The Canadian Program Support Unit in Kabul had found a driver/interpreter for me. He was there every day as I made my way around Kabul and the surrounding country.
I put my life in Qasem's hands. On a few occasions, when we were in a public place, a crowd would start to gather (Afghans were not used to seeing foreigners as most stayed within their compounds or military vehicles), he would take a look at a couple of people at the fringe of the crowd, and let me know it was time to get back in the vehicle.
On one occasion I was taking photos near the destroyed Darul Aman Palace and he told me to very carefully retrace my steps as there were landmines all around. On another occasion I was purposely in a minefield, taking photos of deminers at work, with a doctor and ambulance standing by for me at the edge of the minefield just in case something went wrong.
On another occasion, when I was taking photos on a hilltop, we were surrounded by dozens of machine guns and were blindfolded and had our hands tied behind our backs, but once they discovered I was a journalist, we were fine.
That's what Afghanistan was like when the combined militaries of several western countries were enforcing the peace. Imagine what it is like now, as the Taliban have retaken control, reprisal killings are commonplace, people have been forced from their homes and summarily executed by Taliban militants, the economy and systems like health care have collapsed.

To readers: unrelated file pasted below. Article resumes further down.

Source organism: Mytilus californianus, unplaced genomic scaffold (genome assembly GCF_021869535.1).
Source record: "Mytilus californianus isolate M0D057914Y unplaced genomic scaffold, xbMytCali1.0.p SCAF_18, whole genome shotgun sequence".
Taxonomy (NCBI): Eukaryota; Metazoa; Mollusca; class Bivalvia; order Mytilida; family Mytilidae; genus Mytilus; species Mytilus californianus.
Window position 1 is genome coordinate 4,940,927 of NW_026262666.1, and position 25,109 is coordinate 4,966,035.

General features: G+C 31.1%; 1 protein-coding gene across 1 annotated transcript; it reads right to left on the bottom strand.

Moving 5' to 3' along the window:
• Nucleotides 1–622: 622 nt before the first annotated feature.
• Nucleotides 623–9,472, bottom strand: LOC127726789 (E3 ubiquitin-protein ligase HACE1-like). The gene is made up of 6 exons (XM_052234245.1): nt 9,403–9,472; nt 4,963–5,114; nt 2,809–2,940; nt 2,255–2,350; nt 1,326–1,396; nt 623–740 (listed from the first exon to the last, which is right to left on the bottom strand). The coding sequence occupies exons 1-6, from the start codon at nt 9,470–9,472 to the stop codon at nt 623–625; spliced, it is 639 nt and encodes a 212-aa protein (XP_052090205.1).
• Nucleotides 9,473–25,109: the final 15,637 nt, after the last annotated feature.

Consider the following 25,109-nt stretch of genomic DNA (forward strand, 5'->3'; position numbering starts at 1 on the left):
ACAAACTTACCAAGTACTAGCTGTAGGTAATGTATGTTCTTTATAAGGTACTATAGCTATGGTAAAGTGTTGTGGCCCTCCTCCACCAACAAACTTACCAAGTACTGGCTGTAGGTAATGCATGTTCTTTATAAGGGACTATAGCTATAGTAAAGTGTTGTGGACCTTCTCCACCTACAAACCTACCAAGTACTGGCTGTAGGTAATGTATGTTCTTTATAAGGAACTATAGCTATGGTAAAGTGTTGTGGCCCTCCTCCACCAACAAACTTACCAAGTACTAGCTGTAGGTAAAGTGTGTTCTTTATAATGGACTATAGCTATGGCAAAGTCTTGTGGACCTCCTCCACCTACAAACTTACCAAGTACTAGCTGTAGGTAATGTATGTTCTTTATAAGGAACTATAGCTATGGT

When I was contacted in July by Qasem, saying his life was in danger, I knew I had to do everything I could to help.
He had remained in Afghanistan and built a good life for his family, and built a career, but knew he needed to leave once the Taliban was closing in.
The Canadian government set up a special program for immigration of Afghan interpreters and their families. He applied, and I was contacted immediately by the Strategic Joint Staff of the Canadian military to vouch for him and provide any documentation I had.
All sorts of people helped with getting that documentation together. Tina Ongkeko at News Media Canada dug up documentation on the original contract with the Canadian International Development Agency that sent me to Kabul. I was able to supply documentation, articles, and a photo I had taken of my interpreter from my time in Afghanistan.